At this point, happily, every reviewer in the world seems to have discovered the frank, optimistic, and critical voice of Marjane Satrapi. Persepolis: A Story of a Childhood has become a known title in the book world and is being used, like Maus before it, to show that these graphic novels aren’t just funny books. Although not quite as cohesive as the first volume, this second memoir of Satrapi’s life is no less poignant, hilarious, and galvanizing. When we last saw her, Marjane was on her way to Vienna to discover a life beyond Iran’s ever more constraining society. In Vienna she discovers all manner of hijinks to get involved in, from boys to weed, but she can only blot out her family and her troubled homeland for so long. In many ways, the author’s young adulthood is not unlike any other adventuresome teen’s progress, and Satrapi presents her adolescence with the same wit and critical eye that she used to delve into her childhood. Here she is more lost, more unsure of herself as youthful certainty gets slowly eroded by reality. Despite the appeal of remaining oblivious in the relative safety of Europe, she eventually chooses to return to Iran. Her life there is full of everyday struggles to maintain her independence while trying to navigate her way toward love and marriage. Most of all, she trys to find a way to understand her countrymen’s juggling of history, national pride, religious piety and hypocrisies both large and small. In the end, she knows she must recall her own voice before she can criticize others thankfully for all of us reading her tale, she did just that. Her art is just as crisp and suits the topic so well that it’s hard to imagine anyone else melding word and image so organically.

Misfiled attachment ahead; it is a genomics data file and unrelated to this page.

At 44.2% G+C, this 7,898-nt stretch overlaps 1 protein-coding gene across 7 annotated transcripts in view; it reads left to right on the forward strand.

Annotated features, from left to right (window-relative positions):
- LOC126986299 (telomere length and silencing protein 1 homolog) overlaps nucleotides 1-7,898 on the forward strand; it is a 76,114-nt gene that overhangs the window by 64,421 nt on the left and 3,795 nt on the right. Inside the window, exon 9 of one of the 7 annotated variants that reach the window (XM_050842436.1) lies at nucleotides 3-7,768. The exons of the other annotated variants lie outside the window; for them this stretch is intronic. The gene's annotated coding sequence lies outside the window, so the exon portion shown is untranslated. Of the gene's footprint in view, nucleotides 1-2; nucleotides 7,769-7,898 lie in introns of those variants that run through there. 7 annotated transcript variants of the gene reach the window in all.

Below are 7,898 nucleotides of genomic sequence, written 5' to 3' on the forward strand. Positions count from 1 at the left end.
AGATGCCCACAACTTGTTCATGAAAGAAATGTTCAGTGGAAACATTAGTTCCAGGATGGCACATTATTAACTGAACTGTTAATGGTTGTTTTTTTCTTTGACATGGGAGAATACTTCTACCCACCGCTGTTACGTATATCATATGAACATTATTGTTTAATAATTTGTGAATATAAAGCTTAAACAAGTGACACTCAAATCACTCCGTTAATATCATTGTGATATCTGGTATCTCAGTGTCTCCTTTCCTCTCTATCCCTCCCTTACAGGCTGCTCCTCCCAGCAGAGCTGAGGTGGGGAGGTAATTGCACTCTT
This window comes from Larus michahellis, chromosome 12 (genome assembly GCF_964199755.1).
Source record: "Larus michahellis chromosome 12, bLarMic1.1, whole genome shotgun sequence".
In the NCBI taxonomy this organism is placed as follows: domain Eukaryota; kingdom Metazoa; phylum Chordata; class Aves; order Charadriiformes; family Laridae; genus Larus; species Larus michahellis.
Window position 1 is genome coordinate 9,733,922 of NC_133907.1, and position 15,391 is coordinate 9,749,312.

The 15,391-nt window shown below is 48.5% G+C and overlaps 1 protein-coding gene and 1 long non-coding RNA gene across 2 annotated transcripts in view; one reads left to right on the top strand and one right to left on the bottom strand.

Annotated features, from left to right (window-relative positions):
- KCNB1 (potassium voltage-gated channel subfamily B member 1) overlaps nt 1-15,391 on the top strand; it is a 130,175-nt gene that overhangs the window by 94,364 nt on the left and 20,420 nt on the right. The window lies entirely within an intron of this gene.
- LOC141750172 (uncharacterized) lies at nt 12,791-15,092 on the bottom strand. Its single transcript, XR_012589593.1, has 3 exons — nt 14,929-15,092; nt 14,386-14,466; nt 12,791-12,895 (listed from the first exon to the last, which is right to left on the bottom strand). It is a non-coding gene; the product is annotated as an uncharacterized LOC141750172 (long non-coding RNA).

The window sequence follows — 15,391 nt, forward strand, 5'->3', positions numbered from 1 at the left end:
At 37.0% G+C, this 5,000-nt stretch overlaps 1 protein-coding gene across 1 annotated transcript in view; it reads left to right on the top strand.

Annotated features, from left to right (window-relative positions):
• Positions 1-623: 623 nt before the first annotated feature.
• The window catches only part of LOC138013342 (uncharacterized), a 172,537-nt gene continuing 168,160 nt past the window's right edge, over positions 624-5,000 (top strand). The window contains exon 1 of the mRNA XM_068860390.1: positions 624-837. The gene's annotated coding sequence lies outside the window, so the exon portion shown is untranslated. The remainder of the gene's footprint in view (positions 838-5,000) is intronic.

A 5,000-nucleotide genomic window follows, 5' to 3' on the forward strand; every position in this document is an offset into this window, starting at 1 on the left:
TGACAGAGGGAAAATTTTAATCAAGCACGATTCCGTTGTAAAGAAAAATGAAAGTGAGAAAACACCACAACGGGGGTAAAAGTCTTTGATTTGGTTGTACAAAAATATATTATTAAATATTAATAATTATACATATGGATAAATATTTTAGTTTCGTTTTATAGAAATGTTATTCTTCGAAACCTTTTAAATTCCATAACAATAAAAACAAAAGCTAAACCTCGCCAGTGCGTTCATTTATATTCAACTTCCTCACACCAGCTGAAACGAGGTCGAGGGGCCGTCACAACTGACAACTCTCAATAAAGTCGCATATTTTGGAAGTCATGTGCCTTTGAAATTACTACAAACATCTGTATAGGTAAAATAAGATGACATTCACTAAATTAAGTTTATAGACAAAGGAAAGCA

Persepolis 2: The Story of a Return
by Marjane Satrapi